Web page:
International and moral humanitarian action is very much a product of the 20th century. We've written about the history of humanitarianism in the past and its roots into centuries previous. Today we're exploring a facet of modern humanitarianism as it emerged in the early 20th century in the context of colonialism and Empires.
One of the famous humanitarian crises of the early 20th was the terrible treatment of the Congo by the Belgians. Many people know of it since Adam Hochschild's famous book on it, King Leopold's Ghost, and it has become a symbol of European oppression in Africa. In the Congo, the Belgians brutally exploited their subjects for economic gains. Eventually, the British government investigated the situation in the colony. The chief investigator into their crimes there was a British Consul, Roger Casement.
Casement was first appointed British Consul for the Congo in 1901. King Leopold operated there not as King of the Belgians, but as a private entrepreneur, and exploited his personal holdings for profit without the oversight of a government administration. Casement's witnessed the atrocities committed by the Belgian King and published a damning report. Its publication rallied British liberals to the cause. The abuses of the peoples in the Congo at the hands of the Belgians eventually caused pressure from other European powers and led to the Belgian Parliament seizing control of Leopold's possessions in 1908 and establishing a real colonial administration. Before its conquest in 1914 during the First World War, Belgium was known internationally by their abuses in the Congo and its exploitation of those people. (After 1914, they became better known as victims of German aggression.)
Next Casement travelled deep into the jungles of Peru in 1910-11, close to their border with Columbia, where the Peruvian Amazon Company (also called the Anglo-Peruvian Amazon Rubber Co.) operated its own little kingdom on the Putumayo River. Casement toured the Amazonian lands and again documented the abuse and criminals he found. The company exploited familial divisions between the local indigenous people to recruit family “units” of 200 for harvesting rubber. Each family unit of some 200 indigenous people was “owned” by a commercial association of white men, who quickly began to fight over which worker belonged to whom – killing them if they could not have them. The “kingdom” lay far enough into the jungle beyond the reach of Peruvian law, so as in the Congo, a company was able to operate as they wished. Since no one was allowed to enter the Company lands without permission, they effectively ruled over their indigenous subjects. Slavery, physical abuse, starvation and exploitation were regular occurrences. The systemic nature of the colonial abuses in the Amazon were even worse than those of the Congo.
In both cases, Casement's reports spurred on an international response to the crisis. He blamed “absentee capitalism” that caused the exploitation of Indigenous labour in places “away from the influence of civilised opinion.” Though unlike the Congo situation, the Peruvian Amazon Company had British backers and the case aroused less outrage in the English-speaking world and was soon eclipsed by the outbreak of the First World War.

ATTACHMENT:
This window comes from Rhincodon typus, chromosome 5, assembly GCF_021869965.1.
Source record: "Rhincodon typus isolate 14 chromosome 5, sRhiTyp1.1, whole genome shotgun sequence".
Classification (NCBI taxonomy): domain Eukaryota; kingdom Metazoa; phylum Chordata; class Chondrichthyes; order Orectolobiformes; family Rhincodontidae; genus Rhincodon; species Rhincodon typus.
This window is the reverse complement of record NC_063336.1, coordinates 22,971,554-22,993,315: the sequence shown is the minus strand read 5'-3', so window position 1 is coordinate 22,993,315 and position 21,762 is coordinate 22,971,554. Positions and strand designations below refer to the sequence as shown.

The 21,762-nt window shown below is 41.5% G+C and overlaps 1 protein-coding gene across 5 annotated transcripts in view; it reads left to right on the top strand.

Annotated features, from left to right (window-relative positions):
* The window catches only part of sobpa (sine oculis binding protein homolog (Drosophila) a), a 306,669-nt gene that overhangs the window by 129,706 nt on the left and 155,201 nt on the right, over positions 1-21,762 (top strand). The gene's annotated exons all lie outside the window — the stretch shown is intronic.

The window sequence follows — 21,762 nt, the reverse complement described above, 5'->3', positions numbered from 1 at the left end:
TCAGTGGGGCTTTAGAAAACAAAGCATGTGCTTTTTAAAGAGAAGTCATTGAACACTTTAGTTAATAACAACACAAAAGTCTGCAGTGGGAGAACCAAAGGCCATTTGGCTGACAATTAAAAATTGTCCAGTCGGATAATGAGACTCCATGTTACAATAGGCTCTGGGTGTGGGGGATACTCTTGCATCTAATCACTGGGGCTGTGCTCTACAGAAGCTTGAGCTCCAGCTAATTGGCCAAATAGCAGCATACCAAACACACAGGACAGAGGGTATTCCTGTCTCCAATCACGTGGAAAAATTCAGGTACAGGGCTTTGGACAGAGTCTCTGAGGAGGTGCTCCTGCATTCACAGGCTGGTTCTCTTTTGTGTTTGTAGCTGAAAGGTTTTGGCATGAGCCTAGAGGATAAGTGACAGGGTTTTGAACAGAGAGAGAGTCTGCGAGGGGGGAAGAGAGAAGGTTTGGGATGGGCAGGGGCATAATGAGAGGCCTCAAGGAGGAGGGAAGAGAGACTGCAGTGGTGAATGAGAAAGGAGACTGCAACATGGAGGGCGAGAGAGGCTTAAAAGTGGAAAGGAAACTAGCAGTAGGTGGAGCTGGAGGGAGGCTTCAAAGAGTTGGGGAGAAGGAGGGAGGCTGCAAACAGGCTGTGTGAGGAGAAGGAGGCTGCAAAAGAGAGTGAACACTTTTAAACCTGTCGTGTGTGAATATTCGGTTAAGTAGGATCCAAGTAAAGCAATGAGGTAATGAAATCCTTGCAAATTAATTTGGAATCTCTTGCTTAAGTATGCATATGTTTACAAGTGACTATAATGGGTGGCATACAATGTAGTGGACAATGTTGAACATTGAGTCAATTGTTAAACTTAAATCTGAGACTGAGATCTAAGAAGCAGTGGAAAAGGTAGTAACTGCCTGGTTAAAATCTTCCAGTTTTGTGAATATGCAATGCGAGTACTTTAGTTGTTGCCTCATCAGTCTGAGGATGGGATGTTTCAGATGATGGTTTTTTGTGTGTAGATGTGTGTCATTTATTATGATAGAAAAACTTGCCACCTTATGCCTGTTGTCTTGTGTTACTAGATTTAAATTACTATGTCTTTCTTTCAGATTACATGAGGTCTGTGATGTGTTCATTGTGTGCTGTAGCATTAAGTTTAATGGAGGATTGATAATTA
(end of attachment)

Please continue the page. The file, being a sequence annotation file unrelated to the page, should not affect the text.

Casement is perhaps more famous for his role in trying to transport German arms to Irish revolutionaries during the First World War. A long time supporter of Irish nationalists (Casement once called them victims of the same colonial oppression seen in the Congo and the Amazon), Casement went to Germany as a self-proclaimed ambassador of the Irish nation. He returned to Ireland in April 1916, where he was captured and tried for treason. At a highly publicized trial, Casement was indicted and sentenced to execution. On 3 August 1916, he was hung by the British government.
As a result of the final years of his life, Casement was forgotten. While his revelation about the Congo is remembered, few know of his role in it or his equally important mission to Peru. His betrayal of Britain to the Germans is better remembered, but not as much in North America. Allegations, which historians confirm, that he was a homosexual were circulated during the war years to further disparage his character. Despite Casement's impressive contribution to humanitarian action, he is mostly remembered as at traitor.
At a time when British Imperialists were debating how best to engage with colonial people, Casement's condemnation of the Congo and Peru rallied moral outrage at the excess of capitalist imperialism. He influenced one of the first international movements around the moral issue of exploiting an indigenous people. The situation in the Congo improved directly because of his report. In the Amazon, with less attention paid to it, the Rubber company was instead the victim of settled rubber plantations that made their brutal method of collection unsustainable. Modern historians like Roger Sawyer have called Casement “probably the bravest, most selfless, practical humanitarian of his day.” He was a man who struggled for human rights before human rights. It is unfortunate that his accomplishments have been shadowed by his time as an Irish revolutionary, even though that came at the end of his life, but at least his impact is acknowledged by historians today.